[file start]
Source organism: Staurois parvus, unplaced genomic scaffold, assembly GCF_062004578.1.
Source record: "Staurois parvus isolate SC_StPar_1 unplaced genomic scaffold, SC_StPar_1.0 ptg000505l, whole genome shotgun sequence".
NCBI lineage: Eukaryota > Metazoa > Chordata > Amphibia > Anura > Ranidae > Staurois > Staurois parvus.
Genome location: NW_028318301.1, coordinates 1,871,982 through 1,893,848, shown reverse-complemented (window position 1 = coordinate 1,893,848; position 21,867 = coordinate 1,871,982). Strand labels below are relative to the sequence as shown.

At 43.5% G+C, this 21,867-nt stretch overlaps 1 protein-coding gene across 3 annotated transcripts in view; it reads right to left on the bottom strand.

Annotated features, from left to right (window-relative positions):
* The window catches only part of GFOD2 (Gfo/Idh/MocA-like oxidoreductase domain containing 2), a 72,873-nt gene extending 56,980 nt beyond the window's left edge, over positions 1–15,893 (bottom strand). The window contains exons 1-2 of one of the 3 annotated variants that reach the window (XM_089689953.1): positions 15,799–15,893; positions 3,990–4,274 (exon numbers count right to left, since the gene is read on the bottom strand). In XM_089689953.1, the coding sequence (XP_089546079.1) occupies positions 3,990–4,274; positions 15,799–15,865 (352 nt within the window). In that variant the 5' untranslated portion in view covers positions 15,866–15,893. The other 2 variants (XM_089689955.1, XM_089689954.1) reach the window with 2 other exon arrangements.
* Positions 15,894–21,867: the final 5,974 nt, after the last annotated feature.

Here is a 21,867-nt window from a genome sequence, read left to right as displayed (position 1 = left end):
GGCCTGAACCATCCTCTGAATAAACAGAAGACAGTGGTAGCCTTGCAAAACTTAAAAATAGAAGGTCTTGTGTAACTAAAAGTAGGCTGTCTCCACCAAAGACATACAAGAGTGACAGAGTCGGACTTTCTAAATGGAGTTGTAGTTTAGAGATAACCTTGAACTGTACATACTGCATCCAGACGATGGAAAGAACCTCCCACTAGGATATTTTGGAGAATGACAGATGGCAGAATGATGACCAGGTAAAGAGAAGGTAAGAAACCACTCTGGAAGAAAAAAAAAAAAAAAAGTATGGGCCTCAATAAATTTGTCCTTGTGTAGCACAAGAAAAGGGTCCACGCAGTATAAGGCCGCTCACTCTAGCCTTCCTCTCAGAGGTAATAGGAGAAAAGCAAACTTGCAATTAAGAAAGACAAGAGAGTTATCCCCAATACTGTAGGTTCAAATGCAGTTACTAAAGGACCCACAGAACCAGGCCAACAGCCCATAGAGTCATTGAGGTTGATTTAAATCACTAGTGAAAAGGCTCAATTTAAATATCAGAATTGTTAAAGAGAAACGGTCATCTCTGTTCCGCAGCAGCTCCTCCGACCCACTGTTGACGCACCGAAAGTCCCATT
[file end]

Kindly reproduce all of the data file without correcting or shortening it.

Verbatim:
Source organism: Staurois parvus, unplaced genomic scaffold, assembly GCF_062004578.1.
Source record: "Staurois parvus isolate SC_StPar_1 unplaced genomic scaffold, SC_StPar_1.0 ptg000505l, whole genome shotgun sequence".
NCBI lineage: Eukaryota > Metazoa > Chordata > Amphibia > Anura > Ranidae > Staurois > Staurois parvus.
Genome location: NW_028318301.1, coordinates 1,871,982 through 1,893,848, shown reverse-complemented (window position 1 = coordinate 1,893,848; position 21,867 = coordinate 1,871,982). Strand labels below are relative to the sequence as shown.

At 43.5% G+C, this 21,867-nt stretch overlaps 1 protein-coding gene across 3 annotated transcripts in view; it reads right to left on the bottom strand.

Annotated features, from left to right (window-relative positions):
* The window catches only part of GFOD2 (Gfo/Idh/MocA-like oxidoreductase domain containing 2), a 72,873-nt gene extending 56,980 nt beyond the window's left edge, over positions 1–15,893 (bottom strand). The window contains exons 1-2 of one of the 3 annotated variants that reach the window (XM_089689953.1): positions 15,799–15,893; positions 3,990–4,274 (exon numbers count right to left, since the gene is read on the bottom strand). In XM_089689953.1, the coding sequence (XP_089546079.1) occupies positions 3,990–4,274; positions 15,799–15,865 (352 nt within the window). In that variant the 5' untranslated portion in view covers positions 15,866–15,893. The other 2 variants (XM_089689955.1, XM_089689954.1) reach the window with 2 other exon arrangements.
* Positions 15,894–21,867: the final 5,974 nt, after the last annotated feature.

Here is a 21,867-nt window from a genome sequence, read left to right as displayed (position 1 = left end):
GGCCTGAACCATCCTCTGAATAAACAGAAGACAGTGGTAGCCTTGCAAAACTTAAAAATAGAAGGTCTTGTGTAACTAAAAGTAGGCTGTCTCCACCAAAGACATACAAGAGTGACAGAGTCGGACTTTCTAAATGGAGTTGTAGTTTAGAGATAACCTTGAACTGTACATACTGCATCCAGACGATGGAAAGAACCTCCCACTAGGATATTTTGGAGAATGACAGATGGCAGAATGATGACCAGGTAAAGAGAAGGTAAGAAACCACTCTGGAAGAAAAAAAAAAAAAAAAGTATGGGCCTCAATAAATTTGTCCTTGTGTAGCACAAGAAAAGGGTCCACGCAGTATAAGGCCGCTCACTCTAGCCTTCCTCTCAGAGGTAATAGGAGAAAAGCAAACTTGCAATTAAGAAAGACAAGAGAGTTATCCCCAATACTGTAGGTTCAAATGCAGTTACTAAAGGACCCACAGAACCAGGCCAACAGCCCATAGAGTCATTGAGGTTGATTTAAATCACTAGTGAAAAGGCTCAATTTAAATATCAGAATTGTTAAAGAGAAACGGTCATCTCTGTTCCGCAGCAGCTCCTCCGACCCACTGTTGACGCACCGAAAGTCCCATT